We had a long weekend ahead and we needed a break from busy Bangkok; the plan was to find a quiet, relaxing place where we could chill out for a couple of days, far from the noise and pollution of the big city, but we didn't want to travel very far either, so flying was out of the question. After discarding a few options, we settled on Koh Mak, since we had been in the neighbor Koh Kood previously and we had only good memories from it, so this seemed like a safe bet. We booked a nice resort for a reasonable price, took an early van in Victory Monument and, 4 hours and a ferry ride later, we were in the island. The resort's owner was waiting for us at the pier with his pickup, and 10 minutes later we finally reached the hotel. After leaving the bag on the bed, we sat at a deckchair in the balcony and just let the time pass by while contemplating the scene around us.
|View from the toilet, GM1 + Lumix G Vario 12-32mm|
|A peaceful retreat, GM1 + Lumix G Vario 12-32mm|
|Tickling, GM1 + Lumix G Vario 12-32mm|
The rainy season was almost there, so some resorts were already closed while others, such as ours, were about to do so after this weekend. We were, therefore, the last guests of the season and, wheter for this reason or not, the resort had a specially peaceful and lonely feel to it. The whole island, actually, felt numb and half asleep. I ignore if it is always like this or if during the high season the flow of tourists is more intense, but my experience during those three days there was that of a tranquil, silent and cozy island. After a while, we stood up from our deckchairs, left the shoes behind and walked slowly through the beach that extended just meters from our bungalow.
|Previous stroll, GM1 + Lumix G Vario 12-32mm|
|Textures and reflections, GM1 + Lumix G Vario 12-32mm|
|Unfinished bridge, GM1 + Lumix G Vario 12-32mm|
|Progression I, GM1 + Lumix G Vario 12-32mm|
|Progression II, GM1 + Lumix G Vario 12-32mm|
Koh Mak is a small island, but not small enough to walk all around it (as is Koh Lipe), so renting a motorbike is the best way to explore every corner of it. So that's what we did, and a short 15 minutes ride later we were at the North side of the island. We parked the bike by the beach, behind the trees, since we had left the small, paved road to venture into a narrow, muddy path following our intuition, and then we walked towards a jetty that could be seen in the distance. But an ominous storm was drawing closer so we had to leave earlier than we would have liked to, promising to come back later when the weather was more generous.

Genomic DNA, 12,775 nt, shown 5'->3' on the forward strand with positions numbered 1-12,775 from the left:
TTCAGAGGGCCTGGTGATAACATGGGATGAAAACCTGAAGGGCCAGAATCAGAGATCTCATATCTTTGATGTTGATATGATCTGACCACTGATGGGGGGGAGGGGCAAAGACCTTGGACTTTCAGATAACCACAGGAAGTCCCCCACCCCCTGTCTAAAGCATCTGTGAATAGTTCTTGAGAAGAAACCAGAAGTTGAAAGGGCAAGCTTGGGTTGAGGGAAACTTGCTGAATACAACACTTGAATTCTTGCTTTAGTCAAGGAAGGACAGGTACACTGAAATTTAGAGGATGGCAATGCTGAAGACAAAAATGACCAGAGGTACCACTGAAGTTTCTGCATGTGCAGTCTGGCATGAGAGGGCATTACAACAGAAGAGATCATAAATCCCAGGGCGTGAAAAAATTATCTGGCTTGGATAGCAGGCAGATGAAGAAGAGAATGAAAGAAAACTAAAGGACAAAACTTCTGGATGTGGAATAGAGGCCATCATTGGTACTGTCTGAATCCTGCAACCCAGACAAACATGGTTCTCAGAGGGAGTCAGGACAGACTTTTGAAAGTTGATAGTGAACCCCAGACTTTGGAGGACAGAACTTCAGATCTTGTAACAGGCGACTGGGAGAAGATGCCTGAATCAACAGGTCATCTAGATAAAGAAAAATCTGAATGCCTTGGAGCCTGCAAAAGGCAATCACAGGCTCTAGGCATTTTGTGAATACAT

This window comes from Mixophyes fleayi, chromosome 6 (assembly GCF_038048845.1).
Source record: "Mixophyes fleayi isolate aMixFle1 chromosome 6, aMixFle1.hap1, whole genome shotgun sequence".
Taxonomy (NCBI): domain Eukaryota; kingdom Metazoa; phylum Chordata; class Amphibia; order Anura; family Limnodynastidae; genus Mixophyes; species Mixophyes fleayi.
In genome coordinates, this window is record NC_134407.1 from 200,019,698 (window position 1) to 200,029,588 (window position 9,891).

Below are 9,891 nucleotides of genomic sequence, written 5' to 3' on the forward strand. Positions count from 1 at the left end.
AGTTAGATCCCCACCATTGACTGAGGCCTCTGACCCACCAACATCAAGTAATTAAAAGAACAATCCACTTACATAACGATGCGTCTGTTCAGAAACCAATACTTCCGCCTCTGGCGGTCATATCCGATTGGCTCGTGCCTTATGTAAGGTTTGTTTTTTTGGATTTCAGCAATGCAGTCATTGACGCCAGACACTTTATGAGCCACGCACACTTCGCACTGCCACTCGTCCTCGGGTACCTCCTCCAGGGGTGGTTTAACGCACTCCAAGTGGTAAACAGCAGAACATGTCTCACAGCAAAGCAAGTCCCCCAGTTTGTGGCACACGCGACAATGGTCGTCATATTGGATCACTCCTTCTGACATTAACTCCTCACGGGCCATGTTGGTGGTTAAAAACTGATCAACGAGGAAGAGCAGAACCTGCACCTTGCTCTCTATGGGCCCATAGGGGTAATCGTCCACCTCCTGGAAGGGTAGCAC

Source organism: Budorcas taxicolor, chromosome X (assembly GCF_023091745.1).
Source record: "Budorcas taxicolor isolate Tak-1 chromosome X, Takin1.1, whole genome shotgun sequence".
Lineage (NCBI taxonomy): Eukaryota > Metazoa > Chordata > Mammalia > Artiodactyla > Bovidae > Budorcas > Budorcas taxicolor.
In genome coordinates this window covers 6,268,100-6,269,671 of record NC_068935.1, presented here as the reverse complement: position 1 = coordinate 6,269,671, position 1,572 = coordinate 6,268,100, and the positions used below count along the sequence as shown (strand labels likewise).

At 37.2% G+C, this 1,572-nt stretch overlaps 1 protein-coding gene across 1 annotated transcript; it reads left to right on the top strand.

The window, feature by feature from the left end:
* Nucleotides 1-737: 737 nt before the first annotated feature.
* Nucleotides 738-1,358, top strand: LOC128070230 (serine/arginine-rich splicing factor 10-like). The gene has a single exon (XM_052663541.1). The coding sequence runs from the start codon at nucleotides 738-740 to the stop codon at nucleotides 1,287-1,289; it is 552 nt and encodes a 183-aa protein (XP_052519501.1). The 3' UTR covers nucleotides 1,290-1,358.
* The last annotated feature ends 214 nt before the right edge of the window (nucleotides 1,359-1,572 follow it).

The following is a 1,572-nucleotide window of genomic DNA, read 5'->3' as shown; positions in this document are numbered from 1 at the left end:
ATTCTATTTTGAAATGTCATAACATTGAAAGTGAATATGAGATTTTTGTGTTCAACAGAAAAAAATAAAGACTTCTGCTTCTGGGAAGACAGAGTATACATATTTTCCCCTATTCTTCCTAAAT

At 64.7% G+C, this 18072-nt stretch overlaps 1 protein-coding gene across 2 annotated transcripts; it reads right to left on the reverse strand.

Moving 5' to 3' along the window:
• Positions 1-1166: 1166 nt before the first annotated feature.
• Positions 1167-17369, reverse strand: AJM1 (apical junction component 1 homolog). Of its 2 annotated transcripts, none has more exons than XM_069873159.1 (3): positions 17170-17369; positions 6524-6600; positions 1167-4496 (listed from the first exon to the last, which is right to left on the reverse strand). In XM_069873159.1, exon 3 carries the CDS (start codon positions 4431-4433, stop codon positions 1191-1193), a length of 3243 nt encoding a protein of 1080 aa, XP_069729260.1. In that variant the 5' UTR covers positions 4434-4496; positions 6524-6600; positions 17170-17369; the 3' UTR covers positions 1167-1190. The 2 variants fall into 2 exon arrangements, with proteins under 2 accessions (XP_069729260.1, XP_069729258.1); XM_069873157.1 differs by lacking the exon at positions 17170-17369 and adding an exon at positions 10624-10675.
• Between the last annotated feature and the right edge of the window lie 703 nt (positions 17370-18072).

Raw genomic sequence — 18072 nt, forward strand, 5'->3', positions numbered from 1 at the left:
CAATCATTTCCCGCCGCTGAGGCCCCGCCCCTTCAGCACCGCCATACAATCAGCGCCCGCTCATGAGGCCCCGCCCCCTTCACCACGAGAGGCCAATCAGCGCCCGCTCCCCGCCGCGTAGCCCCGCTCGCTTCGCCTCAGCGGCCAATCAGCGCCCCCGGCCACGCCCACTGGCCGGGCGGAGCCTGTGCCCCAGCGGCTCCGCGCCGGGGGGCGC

|The return, GM1 + Lumix G Vario 12-32mm|
|Sea calligraphy I, GM1 + Lumix G Vario 12-32mm|
|Sea calligraphy II, GM1 + Lumix G Vario 12-32mm|
|Vagrant boats, GM1 + Lumix G Vario 12-32mm|
|The fading jetty, GM1 + Lumix G Vario 12-32mm|
Unfortunately that took quite a bit of time, since the monsoon rain lasted for the most part of that morning and afternoon, so we had to postpone our new visit for the following morning. We rose with the sun and, after a conspicuous breakfast, we returned to the jetty to explore the area around it at ease, which included a stranded ship that nobody seemed to care about, since it laid abandoned and unattended, just meters from the empty beach.
|Balance required, GM1 + Lumix G Vario 12-32mm|
|The end of the walk, GM1 + Lumix G Vario 12-32mm|
|Stranded chimney I, GM1 + Lumix G Vario 12-32mm|
|Stranded chimney II, GM1 + Lumix G Vario 12-32mm|
In our last afternoon we rode our motorcycle to the Western side of the island and indulged ourselves in another leisure walk along the empty beach, and as soon as I spotted from the distance a small, floating jetty where some kids seemed to be playing and swimming, we headed our steps quickly in that direction, before they would leave the place. It turned out they were a few young immigrant workers enjoying their free time, probably after their work at the resort was done. I exchanged a few words with them and discovered they were all from Myanmar (particularly from the Mon ethnicity, the most abundant in Thailand). Once the sun started to dip, they left the pier, going back to their chores, and we slowly made our way back to our shelter under the beautiful sunset light.
|Sea leisure, GM1 + Lumix G Vario 12-32mm|
|Floating dreams, GM1 + Lumix G Vario 12-32mm|
|Floating solitude, GM1 + Lumix G Vario 12-32mm|
Sunset arrives so we sit down, order a drink, and chill out.
|Warm breeze, GM1 + Lumix G Vario 12-32mm|
|The way back, GM1 + Lumix G Vario 12-32mm|
|Growing darkness, GM1 + Lumix G Vario 12-32mm|
It was a relaxing weekend indeed, full of fresh air and clear water, both from the sea and from the sky. Koh Mak is an island I will surely come back to whenever I feel I need a break from duties and city life. It remains quiet and modest, though the scenery is not as it originally used to be, as the forests have been mostly replaced by palm tree plantations due to the flat profile of the island, and that introduces the associated problems known. After all, I left the island refreshed, but also with a bittersweet taste in my mouth, a taste of red puddles and monochrome, devastated trunks.
|Dead and alive, GM1 + Lumix G Vario 12-32mm|
|Memories, GM1 + Lumix G Vario 12-32mm|
|The crawling trunk, GM1 + Lumix G Vario 12-32mm|
|Desolation, GM1 + Lumix G Vario 12-32mm|